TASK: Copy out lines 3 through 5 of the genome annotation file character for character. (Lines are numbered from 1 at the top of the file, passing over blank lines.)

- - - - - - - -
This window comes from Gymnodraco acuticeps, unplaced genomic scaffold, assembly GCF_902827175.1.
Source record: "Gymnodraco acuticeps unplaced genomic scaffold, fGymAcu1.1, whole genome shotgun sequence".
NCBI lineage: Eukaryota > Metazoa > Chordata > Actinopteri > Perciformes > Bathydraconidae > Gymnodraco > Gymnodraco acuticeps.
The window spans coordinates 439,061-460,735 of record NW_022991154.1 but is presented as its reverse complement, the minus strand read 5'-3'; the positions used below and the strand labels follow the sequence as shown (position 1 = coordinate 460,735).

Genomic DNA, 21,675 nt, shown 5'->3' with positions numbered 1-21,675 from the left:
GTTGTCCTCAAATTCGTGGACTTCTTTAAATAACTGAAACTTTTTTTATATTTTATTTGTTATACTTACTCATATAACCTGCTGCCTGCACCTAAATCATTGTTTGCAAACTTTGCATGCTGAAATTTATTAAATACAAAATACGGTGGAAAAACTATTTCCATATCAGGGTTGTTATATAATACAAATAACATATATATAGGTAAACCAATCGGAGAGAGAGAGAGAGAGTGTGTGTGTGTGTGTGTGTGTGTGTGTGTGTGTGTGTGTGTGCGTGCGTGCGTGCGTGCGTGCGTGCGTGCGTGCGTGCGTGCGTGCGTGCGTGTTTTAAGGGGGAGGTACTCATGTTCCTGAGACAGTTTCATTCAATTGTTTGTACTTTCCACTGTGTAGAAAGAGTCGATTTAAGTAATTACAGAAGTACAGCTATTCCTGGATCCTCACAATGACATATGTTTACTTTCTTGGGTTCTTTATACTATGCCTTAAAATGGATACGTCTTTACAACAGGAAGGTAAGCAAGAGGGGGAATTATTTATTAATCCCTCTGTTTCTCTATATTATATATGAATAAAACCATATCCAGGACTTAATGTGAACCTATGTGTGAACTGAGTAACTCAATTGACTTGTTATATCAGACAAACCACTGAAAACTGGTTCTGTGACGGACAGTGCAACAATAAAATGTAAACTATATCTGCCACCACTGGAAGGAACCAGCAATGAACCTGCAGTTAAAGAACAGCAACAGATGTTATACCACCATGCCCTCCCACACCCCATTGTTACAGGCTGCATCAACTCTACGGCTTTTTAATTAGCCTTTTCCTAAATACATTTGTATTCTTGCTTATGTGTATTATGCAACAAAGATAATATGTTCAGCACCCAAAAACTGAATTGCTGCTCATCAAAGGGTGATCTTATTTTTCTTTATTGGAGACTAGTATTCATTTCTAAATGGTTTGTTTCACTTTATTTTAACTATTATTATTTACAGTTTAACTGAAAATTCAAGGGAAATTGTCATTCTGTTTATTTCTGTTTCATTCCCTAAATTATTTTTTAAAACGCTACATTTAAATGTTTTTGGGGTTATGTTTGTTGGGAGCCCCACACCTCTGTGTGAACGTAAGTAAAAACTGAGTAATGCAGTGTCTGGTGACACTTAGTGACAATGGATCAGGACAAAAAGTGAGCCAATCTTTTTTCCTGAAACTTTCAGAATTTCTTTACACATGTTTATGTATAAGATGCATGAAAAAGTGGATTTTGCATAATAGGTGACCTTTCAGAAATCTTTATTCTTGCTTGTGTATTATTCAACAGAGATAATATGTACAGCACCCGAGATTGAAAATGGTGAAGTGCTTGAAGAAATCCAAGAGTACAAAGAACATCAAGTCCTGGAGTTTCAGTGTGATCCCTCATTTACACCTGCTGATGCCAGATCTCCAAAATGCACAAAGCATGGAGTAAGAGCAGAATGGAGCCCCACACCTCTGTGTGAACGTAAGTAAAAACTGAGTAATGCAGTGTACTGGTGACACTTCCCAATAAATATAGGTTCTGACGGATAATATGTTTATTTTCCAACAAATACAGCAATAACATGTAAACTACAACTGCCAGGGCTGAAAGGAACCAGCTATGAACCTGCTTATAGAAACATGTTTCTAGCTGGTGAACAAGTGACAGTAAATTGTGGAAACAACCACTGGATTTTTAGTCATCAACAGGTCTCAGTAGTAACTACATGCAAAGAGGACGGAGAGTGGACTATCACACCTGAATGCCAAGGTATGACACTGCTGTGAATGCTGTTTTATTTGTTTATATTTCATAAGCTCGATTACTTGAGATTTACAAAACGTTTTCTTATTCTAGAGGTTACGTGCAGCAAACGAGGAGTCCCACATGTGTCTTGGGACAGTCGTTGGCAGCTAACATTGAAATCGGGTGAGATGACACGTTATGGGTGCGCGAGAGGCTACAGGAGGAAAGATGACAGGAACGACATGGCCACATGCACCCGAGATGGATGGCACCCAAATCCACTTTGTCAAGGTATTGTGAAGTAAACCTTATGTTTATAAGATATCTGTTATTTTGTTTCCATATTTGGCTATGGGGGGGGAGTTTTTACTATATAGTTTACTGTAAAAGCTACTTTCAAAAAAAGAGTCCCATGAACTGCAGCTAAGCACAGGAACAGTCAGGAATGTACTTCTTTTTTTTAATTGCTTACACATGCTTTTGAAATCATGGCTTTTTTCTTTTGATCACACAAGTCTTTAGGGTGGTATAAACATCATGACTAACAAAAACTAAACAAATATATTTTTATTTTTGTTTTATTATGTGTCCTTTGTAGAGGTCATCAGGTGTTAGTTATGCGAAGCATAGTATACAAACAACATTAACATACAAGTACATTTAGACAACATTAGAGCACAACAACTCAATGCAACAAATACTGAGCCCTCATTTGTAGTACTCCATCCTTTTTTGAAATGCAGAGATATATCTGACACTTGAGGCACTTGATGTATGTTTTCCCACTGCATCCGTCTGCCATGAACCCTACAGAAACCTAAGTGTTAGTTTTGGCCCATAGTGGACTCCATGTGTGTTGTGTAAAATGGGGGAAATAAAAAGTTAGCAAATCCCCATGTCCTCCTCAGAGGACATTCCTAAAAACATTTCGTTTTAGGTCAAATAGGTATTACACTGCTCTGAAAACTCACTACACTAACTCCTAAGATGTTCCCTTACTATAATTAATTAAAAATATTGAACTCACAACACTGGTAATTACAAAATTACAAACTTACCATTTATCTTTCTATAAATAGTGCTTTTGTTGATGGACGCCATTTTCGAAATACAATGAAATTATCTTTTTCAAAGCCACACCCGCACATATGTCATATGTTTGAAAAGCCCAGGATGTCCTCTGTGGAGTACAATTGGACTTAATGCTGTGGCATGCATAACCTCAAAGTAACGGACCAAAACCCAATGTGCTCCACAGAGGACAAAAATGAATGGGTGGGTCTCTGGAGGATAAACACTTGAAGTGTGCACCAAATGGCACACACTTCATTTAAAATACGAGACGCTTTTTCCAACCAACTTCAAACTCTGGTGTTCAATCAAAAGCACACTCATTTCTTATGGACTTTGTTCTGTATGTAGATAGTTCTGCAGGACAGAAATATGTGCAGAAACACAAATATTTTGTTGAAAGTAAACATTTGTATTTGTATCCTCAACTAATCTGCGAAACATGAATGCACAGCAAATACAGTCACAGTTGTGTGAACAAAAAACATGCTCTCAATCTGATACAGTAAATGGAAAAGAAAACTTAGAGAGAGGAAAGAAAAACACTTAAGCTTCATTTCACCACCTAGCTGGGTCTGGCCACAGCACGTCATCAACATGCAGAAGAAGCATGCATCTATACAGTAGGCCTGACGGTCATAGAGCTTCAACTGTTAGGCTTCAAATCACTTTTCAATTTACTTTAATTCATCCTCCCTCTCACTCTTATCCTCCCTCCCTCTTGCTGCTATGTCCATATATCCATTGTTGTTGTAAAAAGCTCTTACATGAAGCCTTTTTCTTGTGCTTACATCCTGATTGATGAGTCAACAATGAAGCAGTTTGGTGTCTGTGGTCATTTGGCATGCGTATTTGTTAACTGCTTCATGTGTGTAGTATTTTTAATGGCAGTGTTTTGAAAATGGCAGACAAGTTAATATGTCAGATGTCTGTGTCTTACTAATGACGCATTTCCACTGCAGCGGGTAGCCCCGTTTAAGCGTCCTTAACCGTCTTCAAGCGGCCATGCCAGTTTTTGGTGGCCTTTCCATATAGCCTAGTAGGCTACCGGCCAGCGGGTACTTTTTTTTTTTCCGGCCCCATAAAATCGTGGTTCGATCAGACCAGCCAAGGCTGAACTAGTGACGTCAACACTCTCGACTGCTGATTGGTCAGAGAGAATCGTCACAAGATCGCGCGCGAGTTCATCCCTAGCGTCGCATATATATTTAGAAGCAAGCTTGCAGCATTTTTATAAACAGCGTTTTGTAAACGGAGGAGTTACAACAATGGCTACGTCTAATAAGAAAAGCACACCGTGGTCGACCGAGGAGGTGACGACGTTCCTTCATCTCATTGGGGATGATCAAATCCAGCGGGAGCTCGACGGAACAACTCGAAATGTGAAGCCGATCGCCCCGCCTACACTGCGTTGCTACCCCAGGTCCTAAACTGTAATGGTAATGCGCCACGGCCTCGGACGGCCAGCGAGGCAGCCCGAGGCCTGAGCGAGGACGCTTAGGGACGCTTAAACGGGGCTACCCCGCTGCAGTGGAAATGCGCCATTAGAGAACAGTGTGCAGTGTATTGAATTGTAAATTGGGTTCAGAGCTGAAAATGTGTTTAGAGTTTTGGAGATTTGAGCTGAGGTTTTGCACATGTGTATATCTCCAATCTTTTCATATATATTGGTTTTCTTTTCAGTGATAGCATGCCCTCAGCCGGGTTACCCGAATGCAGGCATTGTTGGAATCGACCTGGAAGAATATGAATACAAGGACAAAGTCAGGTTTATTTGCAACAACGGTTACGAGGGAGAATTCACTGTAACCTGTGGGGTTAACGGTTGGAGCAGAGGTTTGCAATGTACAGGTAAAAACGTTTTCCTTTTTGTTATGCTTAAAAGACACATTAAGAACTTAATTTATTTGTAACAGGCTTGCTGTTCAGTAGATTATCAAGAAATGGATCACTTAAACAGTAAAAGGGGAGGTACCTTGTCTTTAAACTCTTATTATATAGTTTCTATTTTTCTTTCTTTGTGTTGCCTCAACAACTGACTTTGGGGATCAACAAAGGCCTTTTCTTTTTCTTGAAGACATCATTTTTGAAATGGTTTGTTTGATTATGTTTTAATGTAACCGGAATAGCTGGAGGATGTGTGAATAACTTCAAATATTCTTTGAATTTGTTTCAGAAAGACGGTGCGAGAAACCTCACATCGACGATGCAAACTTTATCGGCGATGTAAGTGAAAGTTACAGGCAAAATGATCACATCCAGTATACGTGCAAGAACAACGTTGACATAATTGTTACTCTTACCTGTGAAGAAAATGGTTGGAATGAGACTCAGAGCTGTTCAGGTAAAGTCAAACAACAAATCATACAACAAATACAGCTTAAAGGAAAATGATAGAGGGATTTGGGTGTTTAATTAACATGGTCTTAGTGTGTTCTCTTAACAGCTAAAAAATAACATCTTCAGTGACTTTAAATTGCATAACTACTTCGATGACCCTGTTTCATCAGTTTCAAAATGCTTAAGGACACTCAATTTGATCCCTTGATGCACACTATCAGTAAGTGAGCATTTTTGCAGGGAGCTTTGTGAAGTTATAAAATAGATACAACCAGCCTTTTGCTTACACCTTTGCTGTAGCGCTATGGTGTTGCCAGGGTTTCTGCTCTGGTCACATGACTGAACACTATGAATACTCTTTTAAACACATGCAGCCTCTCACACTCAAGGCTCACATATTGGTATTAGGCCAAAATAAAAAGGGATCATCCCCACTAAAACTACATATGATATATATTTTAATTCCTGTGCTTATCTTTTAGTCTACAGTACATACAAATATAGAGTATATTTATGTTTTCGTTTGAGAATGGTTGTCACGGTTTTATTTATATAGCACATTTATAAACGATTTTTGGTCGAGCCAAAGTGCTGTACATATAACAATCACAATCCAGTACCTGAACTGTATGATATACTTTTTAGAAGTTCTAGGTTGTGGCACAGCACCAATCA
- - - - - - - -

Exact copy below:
NCBI lineage: Eukaryota > Metazoa > Chordata > Actinopteri > Perciformes > Bathydraconidae > Gymnodraco > Gymnodraco acuticeps.
The window spans coordinates 439,061-460,735 of record NW_022991154.1 but is presented as its reverse complement, the minus strand read 5'-3'; the positions used below and the strand labels follow the sequence as shown (position 1 = coordinate 460,735).

Genomic DNA, 21,675 nt, shown 5'->3' with positions numbered 1-21,675 from the left: